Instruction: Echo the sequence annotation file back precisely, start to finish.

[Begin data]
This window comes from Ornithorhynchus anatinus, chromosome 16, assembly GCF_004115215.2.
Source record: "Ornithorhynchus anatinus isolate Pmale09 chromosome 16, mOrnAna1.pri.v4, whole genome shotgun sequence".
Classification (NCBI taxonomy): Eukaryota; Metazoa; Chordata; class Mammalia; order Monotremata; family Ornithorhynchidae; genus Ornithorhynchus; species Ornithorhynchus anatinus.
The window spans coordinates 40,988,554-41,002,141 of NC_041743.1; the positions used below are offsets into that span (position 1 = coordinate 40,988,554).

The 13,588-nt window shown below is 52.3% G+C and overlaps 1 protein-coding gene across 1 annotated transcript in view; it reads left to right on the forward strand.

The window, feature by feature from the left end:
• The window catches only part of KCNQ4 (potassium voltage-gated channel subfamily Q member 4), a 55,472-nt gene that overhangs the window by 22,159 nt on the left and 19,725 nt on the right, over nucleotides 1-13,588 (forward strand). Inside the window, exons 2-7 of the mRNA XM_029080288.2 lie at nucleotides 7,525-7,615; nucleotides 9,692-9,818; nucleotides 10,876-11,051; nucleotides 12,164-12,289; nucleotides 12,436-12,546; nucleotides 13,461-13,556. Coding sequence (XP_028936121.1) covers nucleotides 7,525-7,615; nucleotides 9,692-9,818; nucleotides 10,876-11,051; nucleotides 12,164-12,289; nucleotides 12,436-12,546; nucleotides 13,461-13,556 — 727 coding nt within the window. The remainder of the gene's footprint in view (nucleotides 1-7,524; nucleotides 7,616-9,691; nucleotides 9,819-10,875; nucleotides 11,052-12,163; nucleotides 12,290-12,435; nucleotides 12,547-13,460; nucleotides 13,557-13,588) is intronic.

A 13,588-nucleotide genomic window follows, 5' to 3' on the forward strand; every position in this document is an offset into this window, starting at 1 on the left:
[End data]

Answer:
This window comes from Ornithorhynchus anatinus, chromosome 16, assembly GCF_004115215.2.
Source record: "Ornithorhynchus anatinus isolate Pmale09 chromosome 16, mOrnAna1.pri.v4, whole genome shotgun sequence".
Classification (NCBI taxonomy): Eukaryota; Metazoa; Chordata; class Mammalia; order Monotremata; family Ornithorhynchidae; genus Ornithorhynchus; species Ornithorhynchus anatinus.
The window spans coordinates 40,988,554-41,002,141 of NC_041743.1; the positions used below are offsets into that span (position 1 = coordinate 40,988,554).

The 13,588-nt window shown below is 52.3% G+C and overlaps 1 protein-coding gene across 1 annotated transcript in view; it reads left to right on the forward strand.

The window, feature by feature from the left end:
• The window catches only part of KCNQ4 (potassium voltage-gated channel subfamily Q member 4), a 55,472-nt gene that overhangs the window by 22,159 nt on the left and 19,725 nt on the right, over nucleotides 1-13,588 (forward strand). Inside the window, exons 2-7 of the mRNA XM_029080288.2 lie at nucleotides 7,525-7,615; nucleotides 9,692-9,818; nucleotides 10,876-11,051; nucleotides 12,164-12,289; nucleotides 12,436-12,546; nucleotides 13,461-13,556. Coding sequence (XP_028936121.1) covers nucleotides 7,525-7,615; nucleotides 9,692-9,818; nucleotides 10,876-11,051; nucleotides 12,164-12,289; nucleotides 12,436-12,546; nucleotides 13,461-13,556 — 727 coding nt within the window. The remainder of the gene's footprint in view (nucleotides 1-7,524; nucleotides 7,616-9,691; nucleotides 9,819-10,875; nucleotides 11,052-12,163; nucleotides 12,290-12,435; nucleotides 12,547-13,460; nucleotides 13,557-13,588) is intronic.

A 13,588-nucleotide genomic window follows, 5' to 3' on the forward strand; every position in this document is an offset into this window, starting at 1 on the left: